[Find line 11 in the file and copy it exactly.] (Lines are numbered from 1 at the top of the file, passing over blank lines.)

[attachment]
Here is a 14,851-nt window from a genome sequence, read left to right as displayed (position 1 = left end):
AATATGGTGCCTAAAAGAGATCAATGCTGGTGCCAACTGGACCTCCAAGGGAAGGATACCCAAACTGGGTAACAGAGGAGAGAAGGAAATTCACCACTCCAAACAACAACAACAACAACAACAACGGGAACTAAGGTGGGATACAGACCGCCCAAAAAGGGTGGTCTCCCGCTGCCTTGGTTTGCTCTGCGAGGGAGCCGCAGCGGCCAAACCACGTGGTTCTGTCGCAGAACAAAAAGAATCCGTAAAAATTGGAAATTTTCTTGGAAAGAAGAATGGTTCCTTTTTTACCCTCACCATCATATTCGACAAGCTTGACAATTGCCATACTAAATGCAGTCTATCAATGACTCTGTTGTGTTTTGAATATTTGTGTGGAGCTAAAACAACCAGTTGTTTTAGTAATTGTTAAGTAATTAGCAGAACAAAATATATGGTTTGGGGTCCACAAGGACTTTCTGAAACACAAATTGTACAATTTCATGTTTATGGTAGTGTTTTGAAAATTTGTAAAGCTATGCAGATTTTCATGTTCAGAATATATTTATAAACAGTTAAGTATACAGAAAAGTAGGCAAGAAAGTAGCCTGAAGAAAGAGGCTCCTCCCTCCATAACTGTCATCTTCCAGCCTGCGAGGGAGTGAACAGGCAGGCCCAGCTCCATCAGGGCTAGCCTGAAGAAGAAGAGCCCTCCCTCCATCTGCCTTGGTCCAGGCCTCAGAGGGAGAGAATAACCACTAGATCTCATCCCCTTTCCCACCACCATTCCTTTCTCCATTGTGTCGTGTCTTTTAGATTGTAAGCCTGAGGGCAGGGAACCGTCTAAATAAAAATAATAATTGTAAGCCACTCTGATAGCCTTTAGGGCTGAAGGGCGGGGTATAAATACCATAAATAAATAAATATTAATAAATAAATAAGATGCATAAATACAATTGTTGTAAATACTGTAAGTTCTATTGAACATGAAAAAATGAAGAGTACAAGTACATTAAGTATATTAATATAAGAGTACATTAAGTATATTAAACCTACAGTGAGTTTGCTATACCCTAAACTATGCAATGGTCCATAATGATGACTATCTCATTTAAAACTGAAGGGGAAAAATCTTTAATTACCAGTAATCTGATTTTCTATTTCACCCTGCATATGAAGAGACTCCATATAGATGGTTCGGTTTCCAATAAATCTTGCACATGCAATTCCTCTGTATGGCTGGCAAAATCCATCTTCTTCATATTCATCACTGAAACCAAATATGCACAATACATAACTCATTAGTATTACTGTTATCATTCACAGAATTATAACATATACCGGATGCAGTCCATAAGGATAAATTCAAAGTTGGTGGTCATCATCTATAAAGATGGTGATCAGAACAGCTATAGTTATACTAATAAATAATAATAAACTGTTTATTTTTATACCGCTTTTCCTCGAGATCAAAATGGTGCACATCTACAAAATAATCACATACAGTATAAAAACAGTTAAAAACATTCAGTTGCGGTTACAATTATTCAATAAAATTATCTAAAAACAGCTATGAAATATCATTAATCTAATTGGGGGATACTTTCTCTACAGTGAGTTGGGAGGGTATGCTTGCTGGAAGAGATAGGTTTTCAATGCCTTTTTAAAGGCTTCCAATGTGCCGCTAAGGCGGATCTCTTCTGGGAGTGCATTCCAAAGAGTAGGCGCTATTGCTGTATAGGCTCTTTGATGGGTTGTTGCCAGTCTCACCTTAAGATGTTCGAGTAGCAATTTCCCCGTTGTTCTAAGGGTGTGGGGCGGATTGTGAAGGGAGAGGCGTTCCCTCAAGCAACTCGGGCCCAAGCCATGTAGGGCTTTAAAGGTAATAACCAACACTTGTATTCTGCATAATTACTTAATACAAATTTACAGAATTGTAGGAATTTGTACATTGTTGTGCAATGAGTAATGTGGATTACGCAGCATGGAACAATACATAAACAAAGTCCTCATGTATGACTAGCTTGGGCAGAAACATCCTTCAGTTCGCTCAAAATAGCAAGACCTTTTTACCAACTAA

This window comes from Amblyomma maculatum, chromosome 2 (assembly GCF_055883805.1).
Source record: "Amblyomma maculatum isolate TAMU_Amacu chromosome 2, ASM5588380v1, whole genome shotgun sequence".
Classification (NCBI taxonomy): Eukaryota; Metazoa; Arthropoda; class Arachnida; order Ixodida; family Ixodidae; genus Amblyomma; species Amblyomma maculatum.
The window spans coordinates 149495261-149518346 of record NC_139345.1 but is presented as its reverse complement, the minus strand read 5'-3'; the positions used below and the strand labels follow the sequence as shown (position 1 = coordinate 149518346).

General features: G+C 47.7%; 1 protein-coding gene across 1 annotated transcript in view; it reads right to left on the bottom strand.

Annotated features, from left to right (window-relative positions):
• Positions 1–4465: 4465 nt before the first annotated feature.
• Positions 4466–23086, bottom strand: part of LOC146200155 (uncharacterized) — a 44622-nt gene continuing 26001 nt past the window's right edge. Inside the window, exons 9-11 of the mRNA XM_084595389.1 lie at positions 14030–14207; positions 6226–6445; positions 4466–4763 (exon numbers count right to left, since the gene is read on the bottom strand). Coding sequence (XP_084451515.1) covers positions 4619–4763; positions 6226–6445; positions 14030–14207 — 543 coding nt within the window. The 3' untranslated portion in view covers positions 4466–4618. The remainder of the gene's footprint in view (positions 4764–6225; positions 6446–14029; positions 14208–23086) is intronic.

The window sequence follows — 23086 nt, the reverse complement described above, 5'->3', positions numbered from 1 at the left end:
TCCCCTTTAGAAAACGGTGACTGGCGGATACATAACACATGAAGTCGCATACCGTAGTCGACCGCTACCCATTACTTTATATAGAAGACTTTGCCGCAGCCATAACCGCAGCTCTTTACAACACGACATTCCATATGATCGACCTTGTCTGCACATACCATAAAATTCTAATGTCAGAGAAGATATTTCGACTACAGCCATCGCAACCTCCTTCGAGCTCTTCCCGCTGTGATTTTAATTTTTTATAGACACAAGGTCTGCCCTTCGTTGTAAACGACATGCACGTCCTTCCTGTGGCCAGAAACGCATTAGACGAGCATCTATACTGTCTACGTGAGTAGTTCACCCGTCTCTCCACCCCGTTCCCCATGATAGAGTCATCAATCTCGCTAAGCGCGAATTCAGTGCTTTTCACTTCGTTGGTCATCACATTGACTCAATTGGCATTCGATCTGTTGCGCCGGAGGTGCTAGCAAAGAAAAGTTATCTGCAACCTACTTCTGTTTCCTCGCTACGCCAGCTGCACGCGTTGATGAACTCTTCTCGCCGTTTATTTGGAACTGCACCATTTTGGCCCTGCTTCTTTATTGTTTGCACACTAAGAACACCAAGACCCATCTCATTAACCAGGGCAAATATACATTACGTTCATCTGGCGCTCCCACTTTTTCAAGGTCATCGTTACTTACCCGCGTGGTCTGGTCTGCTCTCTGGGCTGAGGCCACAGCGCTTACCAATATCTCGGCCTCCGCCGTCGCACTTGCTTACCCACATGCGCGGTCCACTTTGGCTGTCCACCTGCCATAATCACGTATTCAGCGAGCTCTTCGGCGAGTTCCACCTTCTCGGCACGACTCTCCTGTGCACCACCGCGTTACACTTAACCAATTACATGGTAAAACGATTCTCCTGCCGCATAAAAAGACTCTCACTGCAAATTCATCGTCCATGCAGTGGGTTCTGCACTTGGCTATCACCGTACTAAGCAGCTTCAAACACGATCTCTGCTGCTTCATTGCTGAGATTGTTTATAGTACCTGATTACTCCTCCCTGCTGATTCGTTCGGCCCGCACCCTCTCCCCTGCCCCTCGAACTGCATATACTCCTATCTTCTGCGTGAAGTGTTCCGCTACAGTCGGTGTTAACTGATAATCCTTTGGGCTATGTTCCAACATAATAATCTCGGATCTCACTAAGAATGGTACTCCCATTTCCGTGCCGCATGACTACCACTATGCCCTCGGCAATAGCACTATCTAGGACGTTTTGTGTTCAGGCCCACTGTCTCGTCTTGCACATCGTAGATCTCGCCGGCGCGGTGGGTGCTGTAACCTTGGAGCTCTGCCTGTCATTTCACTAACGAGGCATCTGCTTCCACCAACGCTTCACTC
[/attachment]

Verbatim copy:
The window sequence follows — 23086 nt, the reverse complement described above, 5'->3', positions numbered from 1 at the left end: